"New World Woman": Toni Morrison's Sula

By Galehouse, Maggie | Papers on Language & Literature, Fall 1999 | Go to article overview

"New World Woman": Toni Morrison's Sula


Galehouse, Maggie, Papers on Language & Literature


I always thought of Sula as quintessentially black, metaphysically black, if you will, which is not melanin and certainly not unquestioning fidelity to the tribe. She is new world black and new world woman extracting choice from choicelessness, responding inventively to found things. Improvisational. Daring, disruptive, imaginative, modern, out- of-the-house, outlawed, unpolicing, uncontained and uncontainable. And dangerously female.-Toni Morrison, "Unspeakable Things Unspoken"

Although Toni Morrison's observations have the benefit of hindsight-they are taken from a 1989 essay and Sula, Morrison's second novel, was published in 1973-they outline and respond to a distinct, cultural group. Sula chronicles a community in which black women dominate public and private life, narrating, as Mae Gwendolyn Henderson notes, the "intracultural/racial sites from which black women speak"(24). Yet Morrison's point in her description of her protagonist supersedes questions of gender and race. Since Sula Peace is conceived outside of the constraints ordinarily felt by women in her community (Sula, alone, is "dangerously female"), her status as woman is only a small part of how she perceives herself and, ultimately, how she is perceived by readers. The same goes for race. While the near-absence of whites in the novel forces a recognition of difference within race, Sula's blackness, as Morrison defines it, also transcends race altogether. Sula is simply too much of an enigma to be truly representative of either group. As Morrison notes, Sula's "new world black" is more than moxy and melanin: it is jazz-inspired, something individual, fundamental, and internal, manifesting itself in a resistance to existing social mores and a cultivation of the untried and the unknown. In many ways, Sula goes as far as Morrison's Beloved in describing the extent to which one woman's rejection of every available social script generates tangible, even fatal, public tension.

Despite any real or perceived limitations imposed by her family, her community, or the era in which she is depicted, Sula does not put any limits upon herself. Still, her "quintessential blackness" isolates her from a community that enacts an utterly antithetical aesthetic. Sula becomes instructive to readers precisely because she is deemed destructive by the other characters in the novel. A young woman coming of age in a rural Ohio community during the period between the World Wars, Sula is marked, both literally and figuratively, by her singularity of thought and action. She leaves her hometown for ten years, during which she travels across the country and attends college. When she returns, she refuses to maintain the family house in the manner of her mother and grandmother before her. Her sexual exploits do not (nor does she intend them to) lead her to a state of monogamy, shared domesticity, or even steady companionship; with one memorable exception, Sula's interactions with men are consciously finite. And despite her status as protagonist-the novel does, after all, bear her name-Sula occupies a relatively small amount of page-space, even dying a full two chapters before the novel's close. This comparative absence from a text that purports to be about her, coupled with the moral slipperiness of her character, makes Sula both difficult to like and difficult to know.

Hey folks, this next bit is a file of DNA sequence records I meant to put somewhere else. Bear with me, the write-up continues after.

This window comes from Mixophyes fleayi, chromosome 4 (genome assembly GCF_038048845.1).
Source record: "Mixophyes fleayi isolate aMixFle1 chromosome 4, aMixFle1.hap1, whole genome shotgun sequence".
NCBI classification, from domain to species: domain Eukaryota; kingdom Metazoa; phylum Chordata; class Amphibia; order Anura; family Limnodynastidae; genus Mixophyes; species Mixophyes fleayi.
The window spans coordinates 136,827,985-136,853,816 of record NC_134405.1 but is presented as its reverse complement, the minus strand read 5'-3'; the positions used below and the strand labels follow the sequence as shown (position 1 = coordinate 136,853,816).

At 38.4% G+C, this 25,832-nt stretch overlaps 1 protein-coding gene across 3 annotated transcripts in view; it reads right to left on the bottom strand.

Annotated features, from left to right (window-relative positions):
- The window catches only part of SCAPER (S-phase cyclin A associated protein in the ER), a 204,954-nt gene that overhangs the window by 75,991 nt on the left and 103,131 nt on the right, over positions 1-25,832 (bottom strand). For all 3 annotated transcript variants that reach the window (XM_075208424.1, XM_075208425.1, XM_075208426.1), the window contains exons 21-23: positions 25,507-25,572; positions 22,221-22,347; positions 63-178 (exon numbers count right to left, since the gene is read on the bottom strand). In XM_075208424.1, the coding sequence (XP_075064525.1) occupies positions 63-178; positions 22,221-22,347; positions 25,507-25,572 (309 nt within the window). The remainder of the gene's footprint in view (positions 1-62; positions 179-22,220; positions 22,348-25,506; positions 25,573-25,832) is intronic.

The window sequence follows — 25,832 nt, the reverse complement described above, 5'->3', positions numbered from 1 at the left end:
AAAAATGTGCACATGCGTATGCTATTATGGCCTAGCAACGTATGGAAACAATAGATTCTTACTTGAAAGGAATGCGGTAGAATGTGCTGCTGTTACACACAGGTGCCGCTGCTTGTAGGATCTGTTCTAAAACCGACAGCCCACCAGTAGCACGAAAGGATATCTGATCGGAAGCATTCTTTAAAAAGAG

Two incidents in the novel figure prominently in Sula's development: the first, a conversation in which she overhears her mother, Hannah, conclude, ". . . I love Sula. I just don't like her"; the second, her inadvertent participation in the drowning of one of her peers, a young boy named Chicken Little. Morrison sums up the overall effect of these incidents in one, pithy passage:

. . . she [Sula] lived out her days exploring her own thoughts and emotions, giving them full reign, feeling no obligation to please anybody unless their pleasure pleased her. As willing to feel pain as to give pain, hers was an experimental life-ever since her mother's remarks sent her flying up those stairs, ever since her one major feeling of responsibility had been exorcised on the bank of a river with a closed place in the middle. …

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